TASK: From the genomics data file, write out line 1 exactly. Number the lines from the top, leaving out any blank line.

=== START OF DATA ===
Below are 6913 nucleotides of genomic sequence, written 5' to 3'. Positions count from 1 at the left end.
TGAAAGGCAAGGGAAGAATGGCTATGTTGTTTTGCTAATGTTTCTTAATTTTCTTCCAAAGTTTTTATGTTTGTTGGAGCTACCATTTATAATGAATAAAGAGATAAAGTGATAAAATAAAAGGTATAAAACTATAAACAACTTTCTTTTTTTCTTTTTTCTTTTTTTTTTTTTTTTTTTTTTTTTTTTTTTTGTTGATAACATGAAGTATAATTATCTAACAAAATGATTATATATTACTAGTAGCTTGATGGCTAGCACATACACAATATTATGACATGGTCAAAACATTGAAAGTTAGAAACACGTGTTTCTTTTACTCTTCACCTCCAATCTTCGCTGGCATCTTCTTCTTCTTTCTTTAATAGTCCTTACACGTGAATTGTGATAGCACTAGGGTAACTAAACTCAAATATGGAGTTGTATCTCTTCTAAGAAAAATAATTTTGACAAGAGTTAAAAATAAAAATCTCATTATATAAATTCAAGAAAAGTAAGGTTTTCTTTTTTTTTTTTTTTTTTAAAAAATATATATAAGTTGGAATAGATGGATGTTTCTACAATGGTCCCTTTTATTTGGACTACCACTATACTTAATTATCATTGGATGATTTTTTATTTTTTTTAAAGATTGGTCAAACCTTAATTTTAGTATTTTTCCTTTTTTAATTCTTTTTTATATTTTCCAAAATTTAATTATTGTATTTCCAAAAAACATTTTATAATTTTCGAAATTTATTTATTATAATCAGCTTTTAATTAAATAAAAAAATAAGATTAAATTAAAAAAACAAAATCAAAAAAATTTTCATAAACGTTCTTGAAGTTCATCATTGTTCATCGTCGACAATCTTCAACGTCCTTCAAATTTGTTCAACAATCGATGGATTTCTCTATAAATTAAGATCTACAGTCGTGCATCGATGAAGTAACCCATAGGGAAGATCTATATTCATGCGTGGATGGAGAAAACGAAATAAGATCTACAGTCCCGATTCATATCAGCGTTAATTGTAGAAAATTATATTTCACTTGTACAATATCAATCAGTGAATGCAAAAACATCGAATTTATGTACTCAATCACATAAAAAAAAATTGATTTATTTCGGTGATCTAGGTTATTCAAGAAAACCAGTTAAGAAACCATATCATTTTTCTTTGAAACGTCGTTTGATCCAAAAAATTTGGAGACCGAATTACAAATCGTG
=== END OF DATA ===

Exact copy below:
Below are 6913 nucleotides of genomic sequence, written 5' to 3'. Positions count from 1 at the left end.